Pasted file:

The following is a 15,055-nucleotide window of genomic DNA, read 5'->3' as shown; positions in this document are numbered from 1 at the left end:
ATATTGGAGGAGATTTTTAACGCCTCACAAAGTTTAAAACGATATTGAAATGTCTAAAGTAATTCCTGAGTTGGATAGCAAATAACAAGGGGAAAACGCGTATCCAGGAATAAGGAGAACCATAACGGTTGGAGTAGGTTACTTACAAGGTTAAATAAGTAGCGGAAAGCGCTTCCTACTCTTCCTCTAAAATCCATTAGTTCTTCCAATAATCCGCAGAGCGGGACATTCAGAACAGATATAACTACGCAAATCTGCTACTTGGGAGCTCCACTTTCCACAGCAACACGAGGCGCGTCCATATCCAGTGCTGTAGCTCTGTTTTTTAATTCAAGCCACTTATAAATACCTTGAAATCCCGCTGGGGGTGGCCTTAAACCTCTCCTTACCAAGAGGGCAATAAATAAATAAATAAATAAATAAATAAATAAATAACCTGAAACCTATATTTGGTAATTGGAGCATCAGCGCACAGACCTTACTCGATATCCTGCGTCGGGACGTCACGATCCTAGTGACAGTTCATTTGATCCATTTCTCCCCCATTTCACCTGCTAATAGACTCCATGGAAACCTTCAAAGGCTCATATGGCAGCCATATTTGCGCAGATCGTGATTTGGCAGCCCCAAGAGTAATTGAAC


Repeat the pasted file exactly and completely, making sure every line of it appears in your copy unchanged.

The following is a 15,055-nucleotide window of genomic DNA, read 5'->3' as shown; positions in this document are numbered from 1 at the left end:
ATATTGGAGGAGATTTTTAACGCCTCACAAAGTTTAAAACGATATTGAAATGTCTAAAGTAATTCCTGAGTTGGATAGCAAATAACAAGGGGAAAACGCGTATCCAGGAATAAGGAGAACCATAACGGTTGGAGTAGGTTACTTACAAGGTTAAATAAGTAGCGGAAAGCGCTTCCTACTCTTCCTCTAAAATCCATTAGTTCTTCCAATAATCCGCAGAGCGGGACATTCAGAACAGATATAACTACGCAAATCTGCTACTTGGGAGCTCCACTTTCCACAGCAACACGAGGCGCGTCCATATCCAGTGCTGTAGCTCTGTTTTTTAATTCAAGCCACTTATAAATACCTTGAAATCCCGCTGGGGGTGGCCTTAAACCTCTCCTTACCAAGAGGGCAATAAATAAATAAATAAATAAATAAATAAATAAATAACCTGAAACCTATATTTGGTAATTGGAGCATCAGCGCACAGACCTTACTCGATATCCTGCGTCGGGACGTCACGATCCTAGTGACAGTTCATTTGATCCATTTCTCCCCCATTTCACCTGCTAATAGACTCCATGGAAACCTTCAAAGGCTCATATGGCAGCCATATTTGCGCAGATCGTGATTTGGCAGCCCCAAGAGTAATTGAAC